McDonough School of Business
On Purpose
News Story

On Purpose: Professors Develop a Framework For One of the Most Talked About But Ill-Defined Concepts in Modern Business

As the “Great Resignation” continues — with some 38 million workers leaving their jobs behind in 2021 amid the pandemic — Gerard “Gerry” George thinks the concept of purpose might hold the key for employers to reverse the trend. 

That’s the topic of the Georgetown McDonough’s management professor’s latest paper, “Purpose in the For-Profit Firm: A Review and Framework for Management Research,” published in the Journal of Management in January alongside co-authors Martin R. Haas, Anita M. McGahan, Simon J.D. Schillebeeckx, and Paul Tracey.

“There was a lot of anecdotal evidence that says, ‘If you have purpose, people find meaning,’” said George, who also is the Tamsen and Michael Brown Family Endowed Chair in Entrepreneurship and Innovation. The next step is looking for empirical evidence to answer specific questions. “‘How do I better frame purpose? How do I embed purpose within the culture? And then how do I get the benefits of that and share those benefits?’ What is important now from an academic perspective is to really create that framework for understanding how that evidence matters.” 

In the paper, George and his coauthors develop a six-point framework for future scholarship, including factors such as internal and external drivers; framing, in terms of mission and vision, values, and narratives; formalizing and realizing; and institutional context. 

Below, George talks about how the pandemic—and the whys underpinning his work—underscores the importance of firms’ focus on purpose. 

Why this topic of research? Why now? 

With the pandemic, people are now looking at, ‘What is meaning?’ and what they do, right? And we’ve realized that people are questioning, ‘Is there a better allocation of my time? Do I find meaning in what I do? Do I love my colleagues? And am I working for the right organization?’ That’s one element that’s really helping us rethink what it is that we do and how we find meaning in the work that we do. 

At the same time, organizations themselves are thinking about their role in society. The pandemic and climate change, and all of these [issues] have put a big mirror to them to sort of say, ‘What are you doing to make this world better?’ In some ways, it’s a perfect storm.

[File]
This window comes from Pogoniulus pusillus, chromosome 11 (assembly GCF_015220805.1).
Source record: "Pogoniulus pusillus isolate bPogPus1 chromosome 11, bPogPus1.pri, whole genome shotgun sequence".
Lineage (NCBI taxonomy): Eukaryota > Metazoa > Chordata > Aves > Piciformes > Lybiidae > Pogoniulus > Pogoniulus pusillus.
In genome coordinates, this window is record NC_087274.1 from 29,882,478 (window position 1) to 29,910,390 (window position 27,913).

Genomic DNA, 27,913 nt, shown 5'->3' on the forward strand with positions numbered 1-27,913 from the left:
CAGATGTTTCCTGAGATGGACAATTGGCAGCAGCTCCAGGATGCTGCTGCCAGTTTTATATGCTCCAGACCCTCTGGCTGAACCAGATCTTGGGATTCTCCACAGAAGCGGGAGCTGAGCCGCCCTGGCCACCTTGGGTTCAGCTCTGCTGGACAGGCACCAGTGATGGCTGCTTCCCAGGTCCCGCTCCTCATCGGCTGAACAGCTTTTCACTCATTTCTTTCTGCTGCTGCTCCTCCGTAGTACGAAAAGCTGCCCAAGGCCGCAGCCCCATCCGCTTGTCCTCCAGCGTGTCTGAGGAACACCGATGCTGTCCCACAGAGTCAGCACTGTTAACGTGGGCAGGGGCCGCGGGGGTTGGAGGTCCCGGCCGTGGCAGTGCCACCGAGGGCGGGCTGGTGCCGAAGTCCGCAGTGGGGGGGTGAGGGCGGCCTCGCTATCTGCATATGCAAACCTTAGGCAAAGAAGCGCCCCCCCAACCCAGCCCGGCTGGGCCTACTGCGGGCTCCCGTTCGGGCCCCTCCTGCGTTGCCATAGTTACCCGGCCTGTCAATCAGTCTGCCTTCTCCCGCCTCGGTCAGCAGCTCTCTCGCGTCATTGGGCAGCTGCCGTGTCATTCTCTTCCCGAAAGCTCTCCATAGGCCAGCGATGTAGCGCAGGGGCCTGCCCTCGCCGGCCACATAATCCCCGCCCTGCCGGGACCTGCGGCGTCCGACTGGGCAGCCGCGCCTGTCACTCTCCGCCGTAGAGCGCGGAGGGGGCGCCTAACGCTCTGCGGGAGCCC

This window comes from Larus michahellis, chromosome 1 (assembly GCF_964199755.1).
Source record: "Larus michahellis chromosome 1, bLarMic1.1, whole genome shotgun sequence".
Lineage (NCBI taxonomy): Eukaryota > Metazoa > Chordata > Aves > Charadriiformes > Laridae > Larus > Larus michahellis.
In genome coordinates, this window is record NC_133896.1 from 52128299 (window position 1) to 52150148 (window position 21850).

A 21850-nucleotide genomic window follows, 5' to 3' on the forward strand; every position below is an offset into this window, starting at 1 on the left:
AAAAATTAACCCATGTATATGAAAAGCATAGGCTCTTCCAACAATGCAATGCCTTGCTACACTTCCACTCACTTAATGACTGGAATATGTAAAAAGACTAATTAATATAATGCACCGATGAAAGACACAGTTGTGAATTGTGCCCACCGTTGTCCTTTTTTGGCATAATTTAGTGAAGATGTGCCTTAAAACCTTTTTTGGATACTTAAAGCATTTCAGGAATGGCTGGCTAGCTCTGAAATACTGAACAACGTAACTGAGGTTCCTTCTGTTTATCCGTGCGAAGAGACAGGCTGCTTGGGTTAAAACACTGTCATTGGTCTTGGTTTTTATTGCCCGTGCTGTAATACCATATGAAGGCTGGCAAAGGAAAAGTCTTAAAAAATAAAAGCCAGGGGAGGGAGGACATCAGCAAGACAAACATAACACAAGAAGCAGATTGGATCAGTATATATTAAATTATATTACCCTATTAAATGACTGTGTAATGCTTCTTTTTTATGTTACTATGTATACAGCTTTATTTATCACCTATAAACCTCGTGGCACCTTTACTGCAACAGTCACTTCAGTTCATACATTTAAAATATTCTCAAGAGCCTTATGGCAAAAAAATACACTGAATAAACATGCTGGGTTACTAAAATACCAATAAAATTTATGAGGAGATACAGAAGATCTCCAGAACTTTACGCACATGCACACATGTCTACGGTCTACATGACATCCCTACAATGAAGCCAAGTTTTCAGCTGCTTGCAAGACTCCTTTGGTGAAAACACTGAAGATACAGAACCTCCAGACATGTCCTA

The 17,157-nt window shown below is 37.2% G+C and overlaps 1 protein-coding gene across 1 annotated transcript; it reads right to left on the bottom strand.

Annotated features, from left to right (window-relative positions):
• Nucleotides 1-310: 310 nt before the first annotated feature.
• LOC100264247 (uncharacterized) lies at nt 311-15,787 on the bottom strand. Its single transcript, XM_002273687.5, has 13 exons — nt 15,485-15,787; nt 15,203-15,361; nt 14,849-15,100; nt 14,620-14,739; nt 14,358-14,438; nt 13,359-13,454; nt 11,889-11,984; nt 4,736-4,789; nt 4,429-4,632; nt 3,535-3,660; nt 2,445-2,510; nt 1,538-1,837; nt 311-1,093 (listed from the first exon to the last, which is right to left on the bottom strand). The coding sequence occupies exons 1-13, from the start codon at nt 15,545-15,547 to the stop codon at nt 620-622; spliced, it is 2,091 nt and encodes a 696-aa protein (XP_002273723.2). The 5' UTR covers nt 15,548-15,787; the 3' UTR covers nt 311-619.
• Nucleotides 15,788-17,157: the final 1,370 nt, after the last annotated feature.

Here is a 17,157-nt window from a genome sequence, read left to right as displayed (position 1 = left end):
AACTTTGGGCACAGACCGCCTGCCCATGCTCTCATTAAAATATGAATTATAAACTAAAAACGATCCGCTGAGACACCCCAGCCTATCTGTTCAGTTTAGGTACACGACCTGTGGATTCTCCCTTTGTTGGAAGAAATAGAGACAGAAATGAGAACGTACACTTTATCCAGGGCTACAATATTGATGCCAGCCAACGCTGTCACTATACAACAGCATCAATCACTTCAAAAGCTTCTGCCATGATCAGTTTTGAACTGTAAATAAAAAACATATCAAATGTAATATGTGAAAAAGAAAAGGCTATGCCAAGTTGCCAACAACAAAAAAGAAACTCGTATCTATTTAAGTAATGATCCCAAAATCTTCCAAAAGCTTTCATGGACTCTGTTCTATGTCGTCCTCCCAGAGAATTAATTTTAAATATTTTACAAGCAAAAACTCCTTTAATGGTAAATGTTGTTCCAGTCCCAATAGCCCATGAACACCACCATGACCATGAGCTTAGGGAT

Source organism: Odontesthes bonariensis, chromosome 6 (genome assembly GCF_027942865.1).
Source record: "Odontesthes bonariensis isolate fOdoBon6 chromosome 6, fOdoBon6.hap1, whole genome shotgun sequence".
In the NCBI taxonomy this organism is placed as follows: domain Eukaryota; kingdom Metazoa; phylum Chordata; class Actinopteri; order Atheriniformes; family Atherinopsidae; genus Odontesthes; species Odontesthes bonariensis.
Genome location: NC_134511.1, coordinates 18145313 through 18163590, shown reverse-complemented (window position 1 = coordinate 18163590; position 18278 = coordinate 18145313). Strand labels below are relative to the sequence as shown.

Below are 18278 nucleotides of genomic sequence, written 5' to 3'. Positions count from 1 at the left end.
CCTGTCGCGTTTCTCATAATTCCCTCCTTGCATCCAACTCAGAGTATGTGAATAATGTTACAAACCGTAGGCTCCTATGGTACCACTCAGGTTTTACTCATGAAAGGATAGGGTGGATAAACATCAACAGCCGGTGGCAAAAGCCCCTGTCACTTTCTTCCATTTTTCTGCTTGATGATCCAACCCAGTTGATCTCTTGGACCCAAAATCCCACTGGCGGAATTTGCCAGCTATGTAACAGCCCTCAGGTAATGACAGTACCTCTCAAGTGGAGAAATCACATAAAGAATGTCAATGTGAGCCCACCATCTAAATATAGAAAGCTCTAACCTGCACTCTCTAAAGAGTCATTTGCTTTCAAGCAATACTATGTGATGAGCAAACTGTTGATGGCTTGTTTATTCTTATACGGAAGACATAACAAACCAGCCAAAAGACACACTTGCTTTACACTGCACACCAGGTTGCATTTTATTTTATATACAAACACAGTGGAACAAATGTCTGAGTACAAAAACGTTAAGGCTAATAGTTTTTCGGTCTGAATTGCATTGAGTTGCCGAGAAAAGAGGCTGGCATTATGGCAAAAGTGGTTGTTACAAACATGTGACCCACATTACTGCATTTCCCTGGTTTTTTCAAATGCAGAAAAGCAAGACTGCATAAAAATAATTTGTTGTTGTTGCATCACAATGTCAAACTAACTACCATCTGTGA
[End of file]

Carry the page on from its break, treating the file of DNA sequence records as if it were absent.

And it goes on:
You and your co-authors write that ‘Businesses not only produce goods and services, they produce people.’ What are the implications of that? And how can purpose play a role in creating better people?

I come from the view that organizations leave imprints on people, rather than just people leaving imprints on organizations. We sort of glorify one side of it as individuals within organizations, but we don’t look at organizations imprinting upon individuals as people. As individuals leave, they recreate their environment. You take your experience, whatever that experience is, and you go to a new place, and that leaves an imprint on the team around you. So that’s why I think that becomes more important. 

When did it become not good enough to just be a good widget maker in the business world?

I don’t think there was an individual, specific moment of epiphany, but what we are seeing now is discussion of individuals and value creation and value capture. And now society is asking us, ‘Hey, you’ve captured all of this value in terms of profits, how about coming back and contributing to a better society?’ 

And the pandemic has focused a lot on this. It’s been a soul-searching moment for businesses.

You and your colleagues establish a framework and then outline further areas for research. What are you most interested in exploring next? 

My initial thinking is that there are three big areas organizations need to work on: How do you frame purpose? How do you formalize it, meaning how do you embed it within the organization? And then how do you realize it? The work that I’m doing now is on this idea of formalizing. 

But really, for a management professor, you have to think of, ‘How do I formalize? Where does structure fall in place? How do I embed it in our values? How do I put a governance system where my board is aligned with what the CEO is talking about, and also what my employees really want to do on the ground.’ That is really where I’m pushing.

This story was originally featured in the Georgetown Business Spring 2022 Magazine.

Georgetown Business Magazine